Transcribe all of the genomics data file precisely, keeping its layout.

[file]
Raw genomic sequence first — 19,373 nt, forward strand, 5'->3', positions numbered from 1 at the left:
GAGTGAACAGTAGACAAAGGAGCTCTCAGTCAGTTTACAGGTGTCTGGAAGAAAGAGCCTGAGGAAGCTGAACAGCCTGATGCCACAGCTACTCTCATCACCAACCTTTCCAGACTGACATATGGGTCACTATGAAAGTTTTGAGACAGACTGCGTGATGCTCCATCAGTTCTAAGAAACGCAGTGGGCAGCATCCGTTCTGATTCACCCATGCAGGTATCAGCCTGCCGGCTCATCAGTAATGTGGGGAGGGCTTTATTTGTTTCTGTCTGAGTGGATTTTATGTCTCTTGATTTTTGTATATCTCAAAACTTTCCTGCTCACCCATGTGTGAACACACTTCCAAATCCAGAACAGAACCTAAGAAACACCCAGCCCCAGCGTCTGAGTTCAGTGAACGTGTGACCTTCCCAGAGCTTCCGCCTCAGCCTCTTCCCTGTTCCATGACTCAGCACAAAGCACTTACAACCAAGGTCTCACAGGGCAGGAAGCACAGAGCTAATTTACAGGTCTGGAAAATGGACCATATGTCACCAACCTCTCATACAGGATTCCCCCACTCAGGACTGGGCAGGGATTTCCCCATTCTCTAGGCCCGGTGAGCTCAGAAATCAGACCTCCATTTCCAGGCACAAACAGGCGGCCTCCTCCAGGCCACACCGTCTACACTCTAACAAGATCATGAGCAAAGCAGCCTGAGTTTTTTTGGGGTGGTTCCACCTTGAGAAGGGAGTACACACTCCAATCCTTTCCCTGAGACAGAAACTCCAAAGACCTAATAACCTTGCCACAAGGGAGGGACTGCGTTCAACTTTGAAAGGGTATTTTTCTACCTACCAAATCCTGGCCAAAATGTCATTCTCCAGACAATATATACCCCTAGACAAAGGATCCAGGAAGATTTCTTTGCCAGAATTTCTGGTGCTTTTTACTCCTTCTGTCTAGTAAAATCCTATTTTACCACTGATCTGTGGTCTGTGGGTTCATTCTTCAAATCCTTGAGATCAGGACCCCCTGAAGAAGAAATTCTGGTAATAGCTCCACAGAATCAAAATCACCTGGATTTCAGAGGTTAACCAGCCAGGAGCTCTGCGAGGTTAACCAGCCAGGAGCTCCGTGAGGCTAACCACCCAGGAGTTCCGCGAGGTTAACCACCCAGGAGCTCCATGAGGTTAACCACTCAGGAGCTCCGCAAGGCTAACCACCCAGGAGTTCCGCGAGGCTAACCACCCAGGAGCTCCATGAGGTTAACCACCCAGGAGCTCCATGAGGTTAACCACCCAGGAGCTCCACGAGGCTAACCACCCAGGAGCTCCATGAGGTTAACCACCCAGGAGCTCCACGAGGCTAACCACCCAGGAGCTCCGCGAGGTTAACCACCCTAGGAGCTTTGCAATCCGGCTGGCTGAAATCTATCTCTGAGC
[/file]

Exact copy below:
Raw genomic sequence first — 19,373 nt, forward strand, 5'->3', positions numbered from 1 at the left:
GAGTGAACAGTAGACAAAGGAGCTCTCAGTCAGTTTACAGGTGTCTGGAAGAAAGAGCCTGAGGAAGCTGAACAGCCTGATGCCACAGCTACTCTCATCACCAACCTTTCCAGACTGACATATGGGTCACTATGAAAGTTTTGAGACAGACTGCGTGATGCTCCATCAGTTCTAAGAAACGCAGTGGGCAGCATCCGTTCTGATTCACCCATGCAGGTATCAGCCTGCCGGCTCATCAGTAATGTGGGGAGGGCTTTATTTGTTTCTGTCTGAGTGGATTTTATGTCTCTTGATTTTTGTATATCTCAAAACTTTCCTGCTCACCCATGTGTGAACACACTTCCAAATCCAGAACAGAACCTAAGAAACACCCAGCCCCAGCGTCTGAGTTCAGTGAACGTGTGACCTTCCCAGAGCTTCCGCCTCAGCCTCTTCCCTGTTCCATGACTCAGCACAAAGCACTTACAACCAAGGTCTCACAGGGCAGGAAGCACAGAGCTAATTTACAGGTCTGGAAAATGGACCATATGTCACCAACCTCTCATACAGGATTCCCCCACTCAGGACTGGGCAGGGATTTCCCCATTCTCTAGGCCCGGTGAGCTCAGAAATCAGACCTCCATTTCCAGGCACAAACAGGCGGCCTCCTCCAGGCCACACCGTCTACACTCTAACAAGATCATGAGCAAAGCAGCCTGAGTTTTTTTGGGGTGGTTCCACCTTGAGAAGGGAGTACACACTCCAATCCTTTCCCTGAGACAGAAACTCCAAAGACCTAATAACCTTGCCACAAGGGAGGGACTGCGTTCAACTTTGAAAGGGTATTTTTCTACCTACCAAATCCTGGCCAAAATGTCATTCTCCAGACAATATATACCCCTAGACAAAGGATCCAGGAAGATTTCTTTGCCAGAATTTCTGGTGCTTTTTACTCCTTCTGTCTAGTAAAATCCTATTTTACCACTGATCTGTGGTCTGTGGGTTCATTCTTCAAATCCTTGAGATCAGGACCCCCTGAAGAAGAAATTCTGGTAATAGCTCCACAGAATCAAAATCACCTGGATTTCAGAGGTTAACCAGCCAGGAGCTCTGCGAGGTTAACCAGCCAGGAGCTCCGTGAGGCTAACCACCCAGGAGTTCCGCGAGGTTAACCACCCAGGAGCTCCATGAGGTTAACCACTCAGGAGCTCCGCAAGGCTAACCACCCAGGAGTTCCGCGAGGCTAACCACCCAGGAGCTCCATGAGGTTAACCACCCAGGAGCTCCATGAGGTTAACCACCCAGGAGCTCCACGAGGCTAACCACCCAGGAGCTCCATGAGGTTAACCACCCAGGAGCTCCACGAGGCTAACCACCCAGGAGCTCCGCGAGGTTAACCACCCTAGGAGCTTTGCAATCCGGCTGGCTGAAATCTATCTCTGAGC